Secondly, given that people do watch this stuff, we need to find ways of counteracting it - for example by protesting against those shows that violate the bounds of acceptable behaviour, and supporting shows that do offer positive values, or explore issues in a serious way.


Most importantly though, television today has reached a degree of sophistication that make at least some shows at least as thought provoking as a great novel in my view.


House MD, for example, got a positive write up from a Vatican-linked commentator last year. Similarly, the re-imagined Battlestar Galactica, as well as being a gripping saga which makes an intriguing play on many religious motifs, is in my view one of the most sophisticated and challenging analyses of the ills of contemporary society and the moral dilemmas of our time.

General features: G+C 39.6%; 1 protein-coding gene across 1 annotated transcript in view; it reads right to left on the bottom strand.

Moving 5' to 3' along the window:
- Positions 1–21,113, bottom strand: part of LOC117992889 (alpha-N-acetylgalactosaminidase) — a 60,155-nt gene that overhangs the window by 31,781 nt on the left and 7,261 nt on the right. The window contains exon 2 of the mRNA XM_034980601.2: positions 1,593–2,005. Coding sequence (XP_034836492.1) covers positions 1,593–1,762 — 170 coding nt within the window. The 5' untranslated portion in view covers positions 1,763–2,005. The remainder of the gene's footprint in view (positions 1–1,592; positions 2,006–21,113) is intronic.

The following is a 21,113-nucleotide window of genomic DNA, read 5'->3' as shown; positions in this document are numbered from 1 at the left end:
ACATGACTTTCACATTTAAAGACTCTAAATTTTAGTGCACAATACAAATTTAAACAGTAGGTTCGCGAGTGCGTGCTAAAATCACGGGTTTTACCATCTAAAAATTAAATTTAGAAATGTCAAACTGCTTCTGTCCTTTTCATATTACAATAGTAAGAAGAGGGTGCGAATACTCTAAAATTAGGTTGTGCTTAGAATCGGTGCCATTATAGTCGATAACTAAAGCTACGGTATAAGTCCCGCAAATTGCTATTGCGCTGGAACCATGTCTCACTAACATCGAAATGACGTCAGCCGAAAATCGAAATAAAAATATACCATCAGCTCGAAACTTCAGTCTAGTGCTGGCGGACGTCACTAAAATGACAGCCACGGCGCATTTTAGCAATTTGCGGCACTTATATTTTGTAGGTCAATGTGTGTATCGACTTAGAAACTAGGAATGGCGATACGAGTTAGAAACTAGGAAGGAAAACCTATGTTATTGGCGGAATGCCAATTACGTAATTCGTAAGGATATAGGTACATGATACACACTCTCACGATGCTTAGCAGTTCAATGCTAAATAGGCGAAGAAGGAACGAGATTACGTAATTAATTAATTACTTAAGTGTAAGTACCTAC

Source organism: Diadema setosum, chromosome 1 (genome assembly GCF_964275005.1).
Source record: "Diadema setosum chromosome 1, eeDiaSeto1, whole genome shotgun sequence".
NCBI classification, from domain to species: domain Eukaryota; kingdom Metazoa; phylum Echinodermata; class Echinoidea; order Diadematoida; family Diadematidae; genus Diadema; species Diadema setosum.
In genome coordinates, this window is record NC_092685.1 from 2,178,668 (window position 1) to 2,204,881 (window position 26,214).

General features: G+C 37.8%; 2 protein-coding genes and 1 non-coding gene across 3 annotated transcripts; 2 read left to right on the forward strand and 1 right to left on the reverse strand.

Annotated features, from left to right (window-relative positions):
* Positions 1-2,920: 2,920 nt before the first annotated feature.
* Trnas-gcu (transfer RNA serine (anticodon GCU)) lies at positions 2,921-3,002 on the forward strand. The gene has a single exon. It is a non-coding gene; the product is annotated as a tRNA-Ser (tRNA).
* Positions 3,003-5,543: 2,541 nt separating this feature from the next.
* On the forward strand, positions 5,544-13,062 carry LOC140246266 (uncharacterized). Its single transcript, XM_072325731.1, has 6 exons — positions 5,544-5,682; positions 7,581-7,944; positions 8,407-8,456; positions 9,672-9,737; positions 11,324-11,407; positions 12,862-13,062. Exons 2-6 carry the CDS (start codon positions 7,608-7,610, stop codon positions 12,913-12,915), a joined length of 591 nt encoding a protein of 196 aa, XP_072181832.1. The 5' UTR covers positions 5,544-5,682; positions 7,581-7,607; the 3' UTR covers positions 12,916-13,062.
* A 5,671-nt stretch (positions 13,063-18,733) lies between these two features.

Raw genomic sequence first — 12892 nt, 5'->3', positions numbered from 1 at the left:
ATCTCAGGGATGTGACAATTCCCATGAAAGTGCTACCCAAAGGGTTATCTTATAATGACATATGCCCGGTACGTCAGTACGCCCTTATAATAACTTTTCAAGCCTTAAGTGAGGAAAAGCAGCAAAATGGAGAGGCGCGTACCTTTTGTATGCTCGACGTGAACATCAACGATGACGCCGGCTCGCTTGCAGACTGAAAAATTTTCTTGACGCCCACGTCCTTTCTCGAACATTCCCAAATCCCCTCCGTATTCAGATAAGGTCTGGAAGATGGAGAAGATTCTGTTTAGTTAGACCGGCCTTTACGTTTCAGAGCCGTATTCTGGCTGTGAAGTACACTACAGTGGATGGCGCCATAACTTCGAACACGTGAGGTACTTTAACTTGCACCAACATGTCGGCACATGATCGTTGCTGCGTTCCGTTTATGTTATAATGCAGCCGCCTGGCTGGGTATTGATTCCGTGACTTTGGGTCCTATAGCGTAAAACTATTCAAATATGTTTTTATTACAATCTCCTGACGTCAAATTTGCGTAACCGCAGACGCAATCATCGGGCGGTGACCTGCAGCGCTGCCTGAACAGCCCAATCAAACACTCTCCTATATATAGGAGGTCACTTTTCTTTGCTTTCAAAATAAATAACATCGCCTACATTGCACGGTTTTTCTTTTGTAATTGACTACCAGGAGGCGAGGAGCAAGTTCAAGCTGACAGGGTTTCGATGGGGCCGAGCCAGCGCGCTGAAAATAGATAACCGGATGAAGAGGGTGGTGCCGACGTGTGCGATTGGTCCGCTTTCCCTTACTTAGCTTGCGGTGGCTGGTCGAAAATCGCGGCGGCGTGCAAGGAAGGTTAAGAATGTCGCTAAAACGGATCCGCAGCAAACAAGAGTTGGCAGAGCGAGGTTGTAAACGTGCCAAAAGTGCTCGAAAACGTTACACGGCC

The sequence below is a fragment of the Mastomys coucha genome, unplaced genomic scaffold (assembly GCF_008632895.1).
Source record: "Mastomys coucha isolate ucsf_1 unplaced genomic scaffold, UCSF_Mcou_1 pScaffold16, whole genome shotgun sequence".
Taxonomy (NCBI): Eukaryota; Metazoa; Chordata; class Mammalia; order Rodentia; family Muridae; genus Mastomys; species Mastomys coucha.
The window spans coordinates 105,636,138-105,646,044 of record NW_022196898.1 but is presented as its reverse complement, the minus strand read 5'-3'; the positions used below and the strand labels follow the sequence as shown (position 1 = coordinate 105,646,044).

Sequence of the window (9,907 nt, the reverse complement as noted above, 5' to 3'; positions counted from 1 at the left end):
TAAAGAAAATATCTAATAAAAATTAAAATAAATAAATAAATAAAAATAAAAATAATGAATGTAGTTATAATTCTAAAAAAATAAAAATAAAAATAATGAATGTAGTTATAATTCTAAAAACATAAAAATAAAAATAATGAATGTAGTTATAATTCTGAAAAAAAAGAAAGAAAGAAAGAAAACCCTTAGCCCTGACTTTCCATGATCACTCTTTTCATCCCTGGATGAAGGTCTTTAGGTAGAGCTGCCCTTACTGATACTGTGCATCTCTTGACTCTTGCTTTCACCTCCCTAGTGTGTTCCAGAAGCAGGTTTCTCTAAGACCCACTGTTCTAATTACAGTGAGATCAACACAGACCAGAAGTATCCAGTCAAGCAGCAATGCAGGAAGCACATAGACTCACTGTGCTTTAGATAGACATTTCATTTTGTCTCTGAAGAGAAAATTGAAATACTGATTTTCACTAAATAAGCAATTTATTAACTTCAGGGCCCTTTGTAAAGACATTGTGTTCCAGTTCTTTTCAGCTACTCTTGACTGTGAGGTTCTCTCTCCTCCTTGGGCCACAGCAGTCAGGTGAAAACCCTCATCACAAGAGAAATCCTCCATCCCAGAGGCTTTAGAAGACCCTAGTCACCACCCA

Dr Who


Dr Who, even in its relaunched form, I have to admit, is not quite in this category of sophistication. It has a nice dry sense of humour, and some good acting, but it is good clean escapism not really claiming to be anything more than that.


All the same, I have been intrigued by the way the 'relaunched' series generally seems to operate very firmly within a catholic moral framework, making use of catholic principles to work through the various conundrums the Doctor faces.


And it makes some rather cute pokes and plays on some theological ideas. In the 2007 Christmas special for example (yes Dulcie, I did get sucked in to watching some of the new stuff!), there are robots who look like angels, called the 'heavenly hosts' (they are supposed to provide information to those who request it). But when they remove their halos to reveal stubby horn-like protuberances (and start using their halos to kill people!) we are given a salutary reminder that angels, whatever their appearance, can be good or bad!